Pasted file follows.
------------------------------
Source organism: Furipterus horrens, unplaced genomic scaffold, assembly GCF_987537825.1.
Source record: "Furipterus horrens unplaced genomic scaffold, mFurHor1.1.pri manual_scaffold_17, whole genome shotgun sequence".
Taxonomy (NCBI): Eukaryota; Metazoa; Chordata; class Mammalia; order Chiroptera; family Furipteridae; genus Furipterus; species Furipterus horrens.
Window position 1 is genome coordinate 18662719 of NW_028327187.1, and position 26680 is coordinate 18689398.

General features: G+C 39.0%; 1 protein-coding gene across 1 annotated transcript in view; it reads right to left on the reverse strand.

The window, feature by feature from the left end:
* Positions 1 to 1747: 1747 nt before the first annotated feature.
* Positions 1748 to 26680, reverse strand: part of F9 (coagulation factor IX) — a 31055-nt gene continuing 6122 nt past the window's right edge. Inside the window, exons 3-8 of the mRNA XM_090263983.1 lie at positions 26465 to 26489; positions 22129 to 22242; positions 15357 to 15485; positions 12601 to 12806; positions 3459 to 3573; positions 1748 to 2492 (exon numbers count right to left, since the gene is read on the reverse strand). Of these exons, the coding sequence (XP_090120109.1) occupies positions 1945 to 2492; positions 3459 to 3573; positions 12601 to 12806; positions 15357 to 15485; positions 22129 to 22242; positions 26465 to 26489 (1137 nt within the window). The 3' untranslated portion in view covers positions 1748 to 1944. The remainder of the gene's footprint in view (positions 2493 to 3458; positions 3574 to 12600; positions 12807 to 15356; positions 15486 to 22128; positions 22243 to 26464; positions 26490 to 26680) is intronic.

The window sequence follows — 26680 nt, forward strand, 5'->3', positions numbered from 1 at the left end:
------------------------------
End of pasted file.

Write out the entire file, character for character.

Source organism: Furipterus horrens, unplaced genomic scaffold, assembly GCF_987537825.1.
Source record: "Furipterus horrens unplaced genomic scaffold, mFurHor1.1.pri manual_scaffold_17, whole genome shotgun sequence".
Taxonomy (NCBI): Eukaryota; Metazoa; Chordata; class Mammalia; order Chiroptera; family Furipteridae; genus Furipterus; species Furipterus horrens.
Window position 1 is genome coordinate 18662719 of NW_028327187.1, and position 26680 is coordinate 18689398.

General features: G+C 39.0%; 1 protein-coding gene across 1 annotated transcript in view; it reads right to left on the reverse strand.

The window, feature by feature from the left end:
* Positions 1 to 1747: 1747 nt before the first annotated feature.
* Positions 1748 to 26680, reverse strand: part of F9 (coagulation factor IX) — a 31055-nt gene continuing 6122 nt past the window's right edge. Inside the window, exons 3-8 of the mRNA XM_090263983.1 lie at positions 26465 to 26489; positions 22129 to 22242; positions 15357 to 15485; positions 12601 to 12806; positions 3459 to 3573; positions 1748 to 2492 (exon numbers count right to left, since the gene is read on the reverse strand). Of these exons, the coding sequence (XP_090120109.1) occupies positions 1945 to 2492; positions 3459 to 3573; positions 12601 to 12806; positions 15357 to 15485; positions 22129 to 22242; positions 26465 to 26489 (1137 nt within the window). The 3' untranslated portion in view covers positions 1748 to 1944. The remainder of the gene's footprint in view (positions 2493 to 3458; positions 3574 to 12600; positions 12807 to 15356; positions 15486 to 22128; positions 22243 to 26464; positions 26490 to 26680) is intronic.

The window sequence follows — 26680 nt, forward strand, 5'->3', positions numbered from 1 at the left end: